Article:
In China, the fipronil is only approved for use on upland crops as a seed treatment (Announcement No. 1157 of the Ministry of Agriculture of the People’s Republic of China, 2009). Fipronil has been registered as a seed-dressing agent on corn and peanut to control various soil pests (Pesticide Electronic Handbook 2016) . In addition, fipronil is in the process of being registered in China for use against the soil pests of cotton. Only one paper reported that the analytical methods developed for cotton lint and seed involved extraction of analytes with larger volume of solvents, followed by the traditional liquid–liquid partitioning and column cleanup with a mixed adsorbent (neutral alumina: Florisil: activated charcoal, 1:2:0.5 w/w) for the final determination in GC-ECD ; however, this method did not involve the determination of fipronil metabolites. Therefore, it is of great significance to develop a simple and sensitive analytical method for the determination of fipronil and its metabolites in cottonseed. The proposed method can be easily adapted to the analysis of fipronil and its metabolites in cottonseed.
Fipronil (99.7% purity) and three metabolites (fipronil sulfone (MB46136, 99.7% purity), fipronil sulfide (MB45950, 97.1% purity) and fipronil desulfinyl (MB46513, 97.8% purity) were purchased from Rhone-Poulenc Agro, Lyon, France. Acetonitrile (HPLC grade, ≥99.9%) was purchased from Sigma-Aldrich (Steinheim, Germany). Acetonitrile, MgSO4 and NaCl (analytical grade) were purchased from Beihua Fine-Chemicals Co. (Beijing, China). Ultra-pure water was purified using a MILLI-Q Pure treatment (Millipore, USA). PSA and GCB (40 μm) sorbents and 0.22-μm nylon syringe filters were purchased from Agela Technologies Inc. (Agela, Tianjin, PRC).
Standard stock solutions (100 mg/L) of fipronil and its metabolites were prepared in acetonitrile and were stored at -20°C. The working solutions were prepared by serial dilution of stock solution to 0.005, 0.01, 0.05, 0.1, 0.25, 0.5, 1 and 10 mg/L with acetonitrile and were stored at 4°C before use.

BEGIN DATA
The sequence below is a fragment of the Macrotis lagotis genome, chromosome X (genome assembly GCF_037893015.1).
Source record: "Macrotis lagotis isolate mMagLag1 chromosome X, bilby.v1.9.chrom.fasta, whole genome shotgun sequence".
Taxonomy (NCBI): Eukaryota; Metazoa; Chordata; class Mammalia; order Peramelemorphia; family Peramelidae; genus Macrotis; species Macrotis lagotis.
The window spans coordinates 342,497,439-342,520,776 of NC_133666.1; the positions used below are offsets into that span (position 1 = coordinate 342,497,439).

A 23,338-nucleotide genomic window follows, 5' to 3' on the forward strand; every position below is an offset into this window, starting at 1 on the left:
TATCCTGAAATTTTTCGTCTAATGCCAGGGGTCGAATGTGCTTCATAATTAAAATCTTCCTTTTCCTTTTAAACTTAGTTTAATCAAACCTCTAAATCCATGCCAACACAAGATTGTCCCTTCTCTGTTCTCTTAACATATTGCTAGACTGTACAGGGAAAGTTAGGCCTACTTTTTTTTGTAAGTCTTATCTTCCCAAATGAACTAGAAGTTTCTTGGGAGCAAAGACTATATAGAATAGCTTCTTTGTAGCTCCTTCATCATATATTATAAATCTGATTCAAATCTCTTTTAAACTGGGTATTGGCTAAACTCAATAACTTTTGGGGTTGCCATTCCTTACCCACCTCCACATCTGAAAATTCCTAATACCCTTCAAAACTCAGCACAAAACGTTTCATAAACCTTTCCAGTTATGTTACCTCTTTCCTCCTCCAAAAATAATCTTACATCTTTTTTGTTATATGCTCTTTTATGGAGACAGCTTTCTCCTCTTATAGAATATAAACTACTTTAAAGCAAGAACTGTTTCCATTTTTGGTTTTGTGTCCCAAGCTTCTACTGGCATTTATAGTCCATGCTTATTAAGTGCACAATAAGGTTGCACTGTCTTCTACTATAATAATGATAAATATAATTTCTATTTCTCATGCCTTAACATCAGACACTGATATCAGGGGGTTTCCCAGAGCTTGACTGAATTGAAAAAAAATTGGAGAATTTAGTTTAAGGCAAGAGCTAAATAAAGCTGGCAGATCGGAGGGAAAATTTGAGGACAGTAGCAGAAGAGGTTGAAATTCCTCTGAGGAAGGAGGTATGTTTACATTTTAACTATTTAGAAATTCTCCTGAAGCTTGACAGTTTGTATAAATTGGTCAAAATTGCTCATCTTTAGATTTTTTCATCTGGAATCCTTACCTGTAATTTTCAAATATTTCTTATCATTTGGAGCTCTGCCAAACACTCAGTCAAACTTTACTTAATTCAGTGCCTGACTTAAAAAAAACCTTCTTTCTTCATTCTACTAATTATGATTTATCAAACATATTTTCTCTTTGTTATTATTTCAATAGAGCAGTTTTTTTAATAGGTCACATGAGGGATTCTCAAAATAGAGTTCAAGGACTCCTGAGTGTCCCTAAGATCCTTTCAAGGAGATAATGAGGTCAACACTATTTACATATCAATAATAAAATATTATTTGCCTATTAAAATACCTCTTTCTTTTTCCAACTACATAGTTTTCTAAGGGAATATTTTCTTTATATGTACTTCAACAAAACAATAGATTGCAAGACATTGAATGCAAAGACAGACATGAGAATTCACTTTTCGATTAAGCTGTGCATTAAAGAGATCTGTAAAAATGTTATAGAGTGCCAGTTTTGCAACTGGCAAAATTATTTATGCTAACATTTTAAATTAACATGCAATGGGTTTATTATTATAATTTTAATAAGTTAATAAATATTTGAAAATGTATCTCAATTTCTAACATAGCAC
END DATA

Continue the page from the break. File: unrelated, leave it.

The cotton plant and soil samples were collected from our residual trial field. A supervised field trial was performed during 2014−2015 in Shandong (N36°41′, E118°55′) and Henan Provinces (N35°02′, E112°44′) according to “Standard operating procedures on pesticide registration residue field trials” issued by the Institute of the Control of Agrochemicals, Ministry and Agriculture, The People’s Republic of China. Our study was carried out on private land, and the owner of the land gave permission to conduct the study on this site. To investigate the dissipation curves of fipronil and its three metabolites in cotton plants, cottonseeds were coated with 20% fipronil flowable seed coating agent (provided by Sinochem Ningbo Chemicals Co., Ltd) at a dosage of 7.5 g a.i. fipronil/100 kg seed (1.5 times the recommended dosage) before sowing. When the mean height was 10–15 cm, cotton plant samples (approximately 1000 g) were collected at random from each plot at time intervals of 2h, 1, 2, 4, 7, 14, 21 and 28 days. Each treatment field had three replicate plots, and each plot was separated by irrigation channels with an area of 30 m2. 90 g seeds were sown in each plot. In addition, to investigate the dissipation of fipronil in soil, 33.75 mg of the 20% fipronil flowable seed coating agent was sprayed on each soil plot, which correspond to 1.5 times the recommended dosage (7.5 g a.i. fipronil/100 kg seed). Approximately 1000g soil samples from a depth of 0-10cm were collected randomly from five points in each plot at 2h, 1, 2, 4, 7, 14, 21 and 28 days after soil spraying.
A total of 40 cottonseed samples were collected from different wet markets of Shandong Province during the year 2015. The cities involved were Qingdao, Weifang, Heze, Jining and Dongying. The sample size from each wet market was at least 500 g. After collection, the cottonseed samples were placed in an ice box and were transferred to the laboratory. Then, the cottonseed samples were stored at -20°C until analysis.
The soil samples and cotton plants were collected from the field experiments, and cottonseed was collected from market. After collection, the soil samples were air-dried, crushed and sieved to pass through a 2 mm sieve to remove any plant tissue and stones. The cottonseed and cotton plant samples were chopped by high-speed homogenization. These samples were stored at −20°C before being analyzed.